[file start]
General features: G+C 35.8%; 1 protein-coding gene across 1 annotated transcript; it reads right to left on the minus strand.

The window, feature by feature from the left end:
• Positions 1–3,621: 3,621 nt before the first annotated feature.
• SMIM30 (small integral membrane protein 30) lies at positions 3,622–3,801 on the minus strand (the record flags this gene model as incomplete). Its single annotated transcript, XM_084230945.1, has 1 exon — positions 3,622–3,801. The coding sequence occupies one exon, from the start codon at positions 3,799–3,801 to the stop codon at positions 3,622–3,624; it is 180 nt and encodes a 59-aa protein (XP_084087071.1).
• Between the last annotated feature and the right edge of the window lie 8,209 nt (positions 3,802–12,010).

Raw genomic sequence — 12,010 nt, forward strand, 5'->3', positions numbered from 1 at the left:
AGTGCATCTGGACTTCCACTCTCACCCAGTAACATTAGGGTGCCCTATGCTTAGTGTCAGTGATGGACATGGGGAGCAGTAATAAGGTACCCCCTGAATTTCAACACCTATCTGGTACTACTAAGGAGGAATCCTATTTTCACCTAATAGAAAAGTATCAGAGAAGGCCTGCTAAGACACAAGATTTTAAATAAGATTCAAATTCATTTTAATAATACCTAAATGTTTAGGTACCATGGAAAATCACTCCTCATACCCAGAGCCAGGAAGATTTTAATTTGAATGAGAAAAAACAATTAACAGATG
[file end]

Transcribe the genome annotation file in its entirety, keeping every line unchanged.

General features: G+C 35.8%; 1 protein-coding gene across 1 annotated transcript; it reads right to left on the minus strand.

The window, feature by feature from the left end:
• Positions 1–3,621: 3,621 nt before the first annotated feature.
• SMIM30 (small integral membrane protein 30) lies at positions 3,622–3,801 on the minus strand (the record flags this gene model as incomplete). Its single annotated transcript, XM_084230945.1, has 1 exon — positions 3,622–3,801. The coding sequence occupies one exon, from the start codon at positions 3,799–3,801 to the stop codon at positions 3,622–3,624; it is 180 nt and encodes a 59-aa protein (XP_084087071.1).
• Between the last annotated feature and the right edge of the window lie 8,209 nt (positions 3,802–12,010).

Raw genomic sequence — 12,010 nt, forward strand, 5'->3', positions numbered from 1 at the left:
AGTGCATCTGGACTTCCACTCTCACCCAGTAACATTAGGGTGCCCTATGCTTAGTGTCAGTGATGGACATGGGGAGCAGTAATAAGGTACCCCCTGAATTTCAACACCTATCTGGTACTACTAAGGAGGAATCCTATTTTCACCTAATAGAAAAGTATCAGAGAAGGCCTGCTAAGACACAAGATTTTAAATAAGATTCAAATTCATTTTAATAATACCTAAATGTTTAGGTACCATGGAAAATCACTCCTCATACCCAGAGCCAGGAAGATTTTAATTTGAATGAGAAAAAACAATTAACAGATG